But Neanderthals weren’t the slow-witted louts we’ve imagined them to be — not just a bunch of Neanderthals. As a review of findings published last year put it, they were actually “very similar” to their contemporary Homo sapiens in Africa, in terms of “standard markers of modern cognitive and behavioral capacities.” We’ve always classified Neanderthals, technically, as human — part of the genus Homo. But it turns out they also did the stuff that, you know, makes us human.The author of this article is still infected with this ignorant anti-Neanderthal bias. It refers to "our human ancestors" to mean non-Neanderthals.
Neanderthals buried their dead. They made jewelry and specialized tools. They made ocher and other pigments, perhaps to paint their faces or bodies — evidence of a “symbolically mediated worldview,” as archaeologists call it. Their tracheal anatomy suggests that they were capable of language and probably had high-pitched, raspy voices, like Julia Child. They manufactured glue from birch bark, which required heating the bark to at least 644 degrees Fahrenheit — a feat scientists find difficult to duplicate without a ceramic container. In Gibraltar, there’s evidence that Neanderthals extracted the feathers of certain birds — only dark feathers — possibly for aesthetic or ceremonial purposes. And while Neanderthals were once presumed to be crude scavengers, we now know they exploited the different terrains on which they lived. They took down dangerous game, including an extinct species of rhinoceros. Some ate seals and other marine mammals. Some ate shellfish. Some ate chamomile. (They had regional cuisines.) They used toothpicks.
Wearing feathers, eating seals — maybe none of this sounds particularly impressive. But it’s what our human ancestors were capable of back then too, and scientists have always considered such behavioral flexibility and complexity as signs of our specialness. When it came to Neanderthals, though, many researchers literally couldn’t see the evidence sitting in front of them.
The fact is that DNA tests of the last 5-10 years have proved that Neanderthals were ancestors to the vast majority of non-Africans today. They had large brains, and now archaeological evidence shows that they were behaviorally very similar to other human ancestors.
There is every reason to call Neanderthals our human ancestors. They were humans and ancestors (to all but sub-saharans).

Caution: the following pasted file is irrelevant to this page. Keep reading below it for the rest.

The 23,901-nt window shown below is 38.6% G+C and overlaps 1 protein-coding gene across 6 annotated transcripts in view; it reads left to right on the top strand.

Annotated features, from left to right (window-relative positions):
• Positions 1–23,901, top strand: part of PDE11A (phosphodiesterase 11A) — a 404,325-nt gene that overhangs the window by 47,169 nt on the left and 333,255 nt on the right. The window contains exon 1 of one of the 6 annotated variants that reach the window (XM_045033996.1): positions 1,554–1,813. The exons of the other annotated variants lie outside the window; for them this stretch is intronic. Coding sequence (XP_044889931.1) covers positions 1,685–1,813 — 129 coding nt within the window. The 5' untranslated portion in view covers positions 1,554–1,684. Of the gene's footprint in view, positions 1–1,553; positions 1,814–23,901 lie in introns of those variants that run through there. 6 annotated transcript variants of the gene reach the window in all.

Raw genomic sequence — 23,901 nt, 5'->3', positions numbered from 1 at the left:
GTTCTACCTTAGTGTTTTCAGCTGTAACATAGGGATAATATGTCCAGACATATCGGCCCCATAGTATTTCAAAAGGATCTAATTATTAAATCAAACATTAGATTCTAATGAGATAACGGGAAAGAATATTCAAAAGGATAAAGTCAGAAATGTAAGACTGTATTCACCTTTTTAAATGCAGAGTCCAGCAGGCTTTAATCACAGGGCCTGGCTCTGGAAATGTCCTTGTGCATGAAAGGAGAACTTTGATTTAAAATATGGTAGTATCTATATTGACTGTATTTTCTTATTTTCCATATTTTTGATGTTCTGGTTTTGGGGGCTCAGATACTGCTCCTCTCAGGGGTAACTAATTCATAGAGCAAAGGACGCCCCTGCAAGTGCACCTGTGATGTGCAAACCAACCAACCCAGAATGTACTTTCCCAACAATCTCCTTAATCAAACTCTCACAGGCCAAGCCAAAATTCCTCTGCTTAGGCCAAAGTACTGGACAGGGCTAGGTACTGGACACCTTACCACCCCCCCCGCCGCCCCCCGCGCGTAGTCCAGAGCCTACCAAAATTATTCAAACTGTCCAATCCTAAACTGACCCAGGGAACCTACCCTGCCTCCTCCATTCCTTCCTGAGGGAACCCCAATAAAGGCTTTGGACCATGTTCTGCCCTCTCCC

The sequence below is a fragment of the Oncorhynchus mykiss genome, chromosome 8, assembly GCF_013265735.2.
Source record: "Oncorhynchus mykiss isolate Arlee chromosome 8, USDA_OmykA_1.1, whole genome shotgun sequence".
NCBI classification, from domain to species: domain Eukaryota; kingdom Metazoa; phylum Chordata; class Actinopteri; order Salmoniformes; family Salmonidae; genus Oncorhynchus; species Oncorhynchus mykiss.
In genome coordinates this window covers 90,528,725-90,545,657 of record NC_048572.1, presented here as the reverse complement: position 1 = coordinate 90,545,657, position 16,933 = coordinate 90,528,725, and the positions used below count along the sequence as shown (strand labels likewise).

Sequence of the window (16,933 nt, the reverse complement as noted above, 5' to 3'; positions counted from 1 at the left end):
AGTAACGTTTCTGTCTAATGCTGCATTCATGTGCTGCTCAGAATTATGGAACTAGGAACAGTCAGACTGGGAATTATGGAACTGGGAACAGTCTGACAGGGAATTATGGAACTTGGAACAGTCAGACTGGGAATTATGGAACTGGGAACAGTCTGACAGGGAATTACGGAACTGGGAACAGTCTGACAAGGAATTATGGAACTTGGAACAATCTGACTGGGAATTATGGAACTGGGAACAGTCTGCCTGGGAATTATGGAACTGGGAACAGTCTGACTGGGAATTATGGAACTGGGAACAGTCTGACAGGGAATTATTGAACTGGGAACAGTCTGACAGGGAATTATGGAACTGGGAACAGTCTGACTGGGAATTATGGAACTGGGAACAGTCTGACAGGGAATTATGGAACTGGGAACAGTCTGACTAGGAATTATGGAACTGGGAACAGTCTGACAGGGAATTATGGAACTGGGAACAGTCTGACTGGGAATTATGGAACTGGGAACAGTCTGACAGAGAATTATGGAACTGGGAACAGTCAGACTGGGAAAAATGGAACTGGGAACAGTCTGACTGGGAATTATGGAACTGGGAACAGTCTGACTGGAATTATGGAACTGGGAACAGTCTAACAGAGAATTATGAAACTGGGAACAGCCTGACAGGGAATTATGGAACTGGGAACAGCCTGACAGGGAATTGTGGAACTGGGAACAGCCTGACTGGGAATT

30 years ago, textbooks said:
(1) Neanderthals were very primitive and sub-human.
(2) Neanderthals went extinct, with no extant DNA.
(3) A wave of anatomically modern African migrants 70-100k years ago are our sole ancestors.
(4) Humans have not evolved since that wave.
These are all now known to be completely false.
Some of this is documented in this 2016 PNAS article, Neandertals revised, which also says:
However, from the hundreds of thousands of years in which Neandertals and their African near-modern contemporaries littered their landscapes with all kinds of artifacts, nothing has been retrieved that is in any way comparable to the visual representations (“art”) and the general increase in diversity in material culture we see from around 40 ka onward. These developments coincided with a significant range expansion of modern humans, for the first time in human history colonizing the arctic parts of the Old World (121, 122), as well as moving into Sahul (123), crossing a major biogeographical boundary that had prevented hominin eastward migration for more than a million years.The date "40 ka" (40,000 years ago) is crucial because that is the time that Africans migrated into Europe and the time that Neanderthals got wiped out. The obvious explanations are that the African killed off the Neanderthals, or out-competed them for resources, or spread disease. Whatever the explanation, it appears that interbreeding resulted in humans that were capable of much more advanced art and travel than either the Neanderthals or African migrants by themselves.